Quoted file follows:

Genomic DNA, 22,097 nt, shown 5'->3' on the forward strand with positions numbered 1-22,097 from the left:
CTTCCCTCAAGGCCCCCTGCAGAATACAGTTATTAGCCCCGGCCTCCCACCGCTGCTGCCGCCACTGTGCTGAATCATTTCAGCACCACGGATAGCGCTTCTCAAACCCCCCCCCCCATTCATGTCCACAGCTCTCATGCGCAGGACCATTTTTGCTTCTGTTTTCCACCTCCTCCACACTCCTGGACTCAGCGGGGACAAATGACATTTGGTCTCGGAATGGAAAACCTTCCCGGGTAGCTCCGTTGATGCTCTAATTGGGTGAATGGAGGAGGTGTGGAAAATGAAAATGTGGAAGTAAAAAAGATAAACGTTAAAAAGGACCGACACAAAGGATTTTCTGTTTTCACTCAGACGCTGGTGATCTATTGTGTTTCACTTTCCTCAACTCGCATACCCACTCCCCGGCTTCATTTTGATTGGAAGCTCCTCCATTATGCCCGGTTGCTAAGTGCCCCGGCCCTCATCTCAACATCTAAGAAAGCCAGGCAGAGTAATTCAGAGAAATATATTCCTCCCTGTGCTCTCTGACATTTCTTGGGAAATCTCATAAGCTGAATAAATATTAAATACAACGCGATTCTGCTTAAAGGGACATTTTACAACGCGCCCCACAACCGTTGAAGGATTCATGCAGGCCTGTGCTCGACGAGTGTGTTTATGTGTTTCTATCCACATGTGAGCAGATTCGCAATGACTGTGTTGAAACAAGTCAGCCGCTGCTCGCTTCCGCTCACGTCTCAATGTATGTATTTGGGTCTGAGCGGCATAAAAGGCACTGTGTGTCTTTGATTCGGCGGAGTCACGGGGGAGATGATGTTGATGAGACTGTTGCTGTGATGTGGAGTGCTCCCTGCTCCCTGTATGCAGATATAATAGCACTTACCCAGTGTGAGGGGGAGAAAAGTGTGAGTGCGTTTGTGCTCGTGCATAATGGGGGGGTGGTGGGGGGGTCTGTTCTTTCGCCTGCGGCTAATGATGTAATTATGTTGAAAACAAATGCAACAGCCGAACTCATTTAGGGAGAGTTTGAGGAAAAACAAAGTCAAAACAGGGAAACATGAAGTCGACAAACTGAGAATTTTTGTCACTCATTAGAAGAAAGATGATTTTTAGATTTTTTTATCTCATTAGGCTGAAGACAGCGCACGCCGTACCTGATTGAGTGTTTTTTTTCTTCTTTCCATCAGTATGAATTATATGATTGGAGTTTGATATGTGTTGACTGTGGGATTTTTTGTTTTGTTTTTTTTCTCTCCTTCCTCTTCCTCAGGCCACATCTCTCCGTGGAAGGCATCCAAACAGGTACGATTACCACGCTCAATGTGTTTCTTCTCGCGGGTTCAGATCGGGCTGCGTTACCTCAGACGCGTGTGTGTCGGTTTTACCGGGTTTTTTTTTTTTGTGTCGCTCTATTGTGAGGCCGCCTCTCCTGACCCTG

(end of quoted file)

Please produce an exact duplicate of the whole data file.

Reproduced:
Genomic DNA, 22,097 nt, shown 5'->3' on the forward strand with positions numbered 1-22,097 from the left:
CTTCCCTCAAGGCCCCCTGCAGAATACAGTTATTAGCCCCGGCCTCCCACCGCTGCTGCCGCCACTGTGCTGAATCATTTCAGCACCACGGATAGCGCTTCTCAAACCCCCCCCCCCATTCATGTCCACAGCTCTCATGCGCAGGACCATTTTTGCTTCTGTTTTCCACCTCCTCCACACTCCTGGACTCAGCGGGGACAAATGACATTTGGTCTCGGAATGGAAAACCTTCCCGGGTAGCTCCGTTGATGCTCTAATTGGGTGAATGGAGGAGGTGTGGAAAATGAAAATGTGGAAGTAAAAAAGATAAACGTTAAAAAGGACCGACACAAAGGATTTTCTGTTTTCACTCAGACGCTGGTGATCTATTGTGTTTCACTTTCCTCAACTCGCATACCCACTCCCCGGCTTCATTTTGATTGGAAGCTCCTCCATTATGCCCGGTTGCTAAGTGCCCCGGCCCTCATCTCAACATCTAAGAAAGCCAGGCAGAGTAATTCAGAGAAATATATTCCTCCCTGTGCTCTCTGACATTTCTTGGGAAATCTCATAAGCTGAATAAATATTAAATACAACGCGATTCTGCTTAAAGGGACATTTTACAACGCGCCCCACAACCGTTGAAGGATTCATGCAGGCCTGTGCTCGACGAGTGTGTTTATGTGTTTCTATCCACATGTGAGCAGATTCGCAATGACTGTGTTGAAACAAGTCAGCCGCTGCTCGCTTCCGCTCACGTCTCAATGTATGTATTTGGGTCTGAGCGGCATAAAAGGCACTGTGTGTCTTTGATTCGGCGGAGTCACGGGGGAGATGATGTTGATGAGACTGTTGCTGTGATGTGGAGTGCTCCCTGCTCCCTGTATGCAGATATAATAGCACTTACCCAGTGTGAGGGGGAGAAAAGTGTGAGTGCGTTTGTGCTCGTGCATAATGGGGGGGTGGTGGGGGGGTCTGTTCTTTCGCCTGCGGCTAATGATGTAATTATGTTGAAAACAAATGCAACAGCCGAACTCATTTAGGGAGAGTTTGAGGAAAAACAAAGTCAAAACAGGGAAACATGAAGTCGACAAACTGAGAATTTTTGTCACTCATTAGAAGAAAGATGATTTTTAGATTTTTTTATCTCATTAGGCTGAAGACAGCGCACGCCGTACCTGATTGAGTGTTTTTTTTCTTCTTTCCATCAGTATGAATTATATGATTGGAGTTTGATATGTGTTGACTGTGGGATTTTTTGTTTTGTTTTTTTTCTCTCCTTCCTCTTCCTCAGGCCACATCTCTCCGTGGAAGGCATCCAAACAGGTACGATTACCACGCTCAATGTGTTTCTTCTCGCGGGTTCAGATCGGGCTGCGTTACCTCAGACGCGTGTGTGTCGGTTTTACCGGGTTTTTTTTTTTTGTGTCGCTCTATTGTGAGGCCGCCTCTCCTGACCCTG